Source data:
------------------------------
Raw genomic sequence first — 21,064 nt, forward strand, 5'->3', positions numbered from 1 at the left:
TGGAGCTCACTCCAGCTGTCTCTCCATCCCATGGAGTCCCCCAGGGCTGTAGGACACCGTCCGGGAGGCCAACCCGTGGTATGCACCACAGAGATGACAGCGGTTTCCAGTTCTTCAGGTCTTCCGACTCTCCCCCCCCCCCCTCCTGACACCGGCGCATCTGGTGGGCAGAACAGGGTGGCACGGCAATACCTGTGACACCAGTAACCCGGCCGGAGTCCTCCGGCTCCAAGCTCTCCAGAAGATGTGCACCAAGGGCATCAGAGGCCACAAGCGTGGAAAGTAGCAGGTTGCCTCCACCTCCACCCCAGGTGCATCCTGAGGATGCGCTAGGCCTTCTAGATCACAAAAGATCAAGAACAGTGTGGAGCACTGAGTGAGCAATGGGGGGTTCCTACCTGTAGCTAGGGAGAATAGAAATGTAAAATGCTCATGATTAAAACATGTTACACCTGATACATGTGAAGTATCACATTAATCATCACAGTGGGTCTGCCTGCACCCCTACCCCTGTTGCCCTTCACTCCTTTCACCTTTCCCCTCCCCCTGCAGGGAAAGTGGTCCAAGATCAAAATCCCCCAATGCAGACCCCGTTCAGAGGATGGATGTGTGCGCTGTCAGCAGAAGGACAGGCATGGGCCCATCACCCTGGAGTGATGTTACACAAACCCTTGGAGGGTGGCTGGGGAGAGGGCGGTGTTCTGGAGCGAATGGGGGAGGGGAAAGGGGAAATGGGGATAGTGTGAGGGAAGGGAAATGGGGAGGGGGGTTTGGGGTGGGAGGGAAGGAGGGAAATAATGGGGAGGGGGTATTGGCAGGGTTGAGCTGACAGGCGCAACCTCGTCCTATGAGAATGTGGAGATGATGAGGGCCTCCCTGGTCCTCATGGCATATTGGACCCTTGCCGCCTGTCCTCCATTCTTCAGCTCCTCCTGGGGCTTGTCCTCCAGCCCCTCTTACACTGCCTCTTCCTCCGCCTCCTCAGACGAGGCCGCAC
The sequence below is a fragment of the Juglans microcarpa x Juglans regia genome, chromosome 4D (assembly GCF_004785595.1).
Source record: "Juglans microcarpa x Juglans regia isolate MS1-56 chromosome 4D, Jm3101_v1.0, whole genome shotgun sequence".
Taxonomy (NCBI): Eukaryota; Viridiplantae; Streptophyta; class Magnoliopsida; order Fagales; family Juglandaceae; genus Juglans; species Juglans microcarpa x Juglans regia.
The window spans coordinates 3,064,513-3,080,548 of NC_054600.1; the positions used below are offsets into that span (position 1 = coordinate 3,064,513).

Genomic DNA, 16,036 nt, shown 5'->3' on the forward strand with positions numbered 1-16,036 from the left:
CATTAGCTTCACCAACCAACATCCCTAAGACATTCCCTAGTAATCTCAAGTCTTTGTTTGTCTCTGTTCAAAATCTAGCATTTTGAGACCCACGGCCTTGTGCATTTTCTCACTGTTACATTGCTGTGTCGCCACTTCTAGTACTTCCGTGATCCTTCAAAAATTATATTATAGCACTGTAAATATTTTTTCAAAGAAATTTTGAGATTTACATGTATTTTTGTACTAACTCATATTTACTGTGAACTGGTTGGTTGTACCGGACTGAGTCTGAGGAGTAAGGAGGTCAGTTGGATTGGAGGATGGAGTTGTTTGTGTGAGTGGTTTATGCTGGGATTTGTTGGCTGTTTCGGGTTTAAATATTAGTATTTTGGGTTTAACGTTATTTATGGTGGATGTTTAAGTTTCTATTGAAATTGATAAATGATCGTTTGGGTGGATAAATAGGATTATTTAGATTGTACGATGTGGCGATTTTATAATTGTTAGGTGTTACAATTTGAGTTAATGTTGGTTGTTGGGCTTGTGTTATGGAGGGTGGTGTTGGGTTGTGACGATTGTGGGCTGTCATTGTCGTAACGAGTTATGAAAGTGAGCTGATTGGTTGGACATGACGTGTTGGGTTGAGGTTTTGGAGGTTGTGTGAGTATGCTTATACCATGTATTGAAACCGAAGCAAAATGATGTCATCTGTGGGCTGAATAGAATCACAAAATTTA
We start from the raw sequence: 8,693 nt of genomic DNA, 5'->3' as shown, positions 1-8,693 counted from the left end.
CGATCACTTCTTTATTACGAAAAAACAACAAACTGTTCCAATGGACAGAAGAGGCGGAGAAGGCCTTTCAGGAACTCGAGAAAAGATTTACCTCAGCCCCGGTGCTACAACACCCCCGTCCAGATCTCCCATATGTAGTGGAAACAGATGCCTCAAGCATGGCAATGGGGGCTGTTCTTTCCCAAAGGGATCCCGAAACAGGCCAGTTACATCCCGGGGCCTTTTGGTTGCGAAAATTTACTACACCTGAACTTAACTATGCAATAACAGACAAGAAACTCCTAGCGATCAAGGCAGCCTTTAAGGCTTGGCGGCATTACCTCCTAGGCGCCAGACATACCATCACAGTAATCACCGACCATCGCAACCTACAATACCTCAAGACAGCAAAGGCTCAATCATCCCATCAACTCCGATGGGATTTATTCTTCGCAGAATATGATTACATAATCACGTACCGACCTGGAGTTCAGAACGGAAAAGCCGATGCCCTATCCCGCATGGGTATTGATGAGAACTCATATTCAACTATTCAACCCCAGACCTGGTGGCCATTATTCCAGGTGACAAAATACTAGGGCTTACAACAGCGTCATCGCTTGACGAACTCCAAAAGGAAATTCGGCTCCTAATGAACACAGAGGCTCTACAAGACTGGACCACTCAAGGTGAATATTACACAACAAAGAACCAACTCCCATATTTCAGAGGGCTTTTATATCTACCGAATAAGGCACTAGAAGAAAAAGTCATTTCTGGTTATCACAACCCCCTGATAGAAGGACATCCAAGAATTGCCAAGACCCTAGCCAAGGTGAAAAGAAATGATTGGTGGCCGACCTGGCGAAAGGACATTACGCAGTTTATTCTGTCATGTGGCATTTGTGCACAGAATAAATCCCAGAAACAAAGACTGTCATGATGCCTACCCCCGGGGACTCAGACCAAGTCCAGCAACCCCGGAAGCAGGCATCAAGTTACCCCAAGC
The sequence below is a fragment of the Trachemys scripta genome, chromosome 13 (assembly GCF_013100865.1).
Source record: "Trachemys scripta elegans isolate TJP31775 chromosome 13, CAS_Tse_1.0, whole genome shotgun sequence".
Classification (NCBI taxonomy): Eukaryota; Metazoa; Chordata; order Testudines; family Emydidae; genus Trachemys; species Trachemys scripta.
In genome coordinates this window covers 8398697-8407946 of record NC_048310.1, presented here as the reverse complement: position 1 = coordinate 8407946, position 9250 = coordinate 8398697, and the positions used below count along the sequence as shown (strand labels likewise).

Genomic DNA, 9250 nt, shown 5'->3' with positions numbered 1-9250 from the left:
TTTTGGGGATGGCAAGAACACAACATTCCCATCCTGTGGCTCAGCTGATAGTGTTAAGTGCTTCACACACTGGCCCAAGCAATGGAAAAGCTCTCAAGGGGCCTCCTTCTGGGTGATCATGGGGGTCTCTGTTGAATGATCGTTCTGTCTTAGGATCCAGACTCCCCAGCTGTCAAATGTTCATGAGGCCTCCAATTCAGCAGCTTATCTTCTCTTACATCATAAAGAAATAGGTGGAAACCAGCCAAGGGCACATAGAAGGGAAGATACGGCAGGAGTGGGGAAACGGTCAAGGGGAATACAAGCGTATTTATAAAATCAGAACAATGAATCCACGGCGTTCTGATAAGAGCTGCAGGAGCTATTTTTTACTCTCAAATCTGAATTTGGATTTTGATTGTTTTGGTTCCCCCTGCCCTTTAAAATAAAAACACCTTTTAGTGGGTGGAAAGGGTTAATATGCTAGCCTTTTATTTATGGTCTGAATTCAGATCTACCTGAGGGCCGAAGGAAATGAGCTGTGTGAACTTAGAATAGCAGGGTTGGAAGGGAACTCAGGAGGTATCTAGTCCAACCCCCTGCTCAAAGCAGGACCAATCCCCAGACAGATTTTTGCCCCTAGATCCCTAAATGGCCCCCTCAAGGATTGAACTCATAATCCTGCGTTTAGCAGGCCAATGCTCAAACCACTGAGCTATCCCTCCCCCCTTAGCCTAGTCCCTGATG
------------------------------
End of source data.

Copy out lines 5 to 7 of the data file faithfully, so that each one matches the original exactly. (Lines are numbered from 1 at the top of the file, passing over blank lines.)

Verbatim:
Taxonomy (NCBI): Eukaryota; Viridiplantae; Streptophyta; class Magnoliopsida; order Fagales; family Juglandaceae; genus Juglans; species Juglans microcarpa x Juglans regia.
The window spans coordinates 3,064,513-3,080,548 of NC_054600.1; the positions used below are offsets into that span (position 1 = coordinate 3,064,513).

Genomic DNA, 16,036 nt, shown 5'->3' on the forward strand with positions numbered 1-16,036 from the left: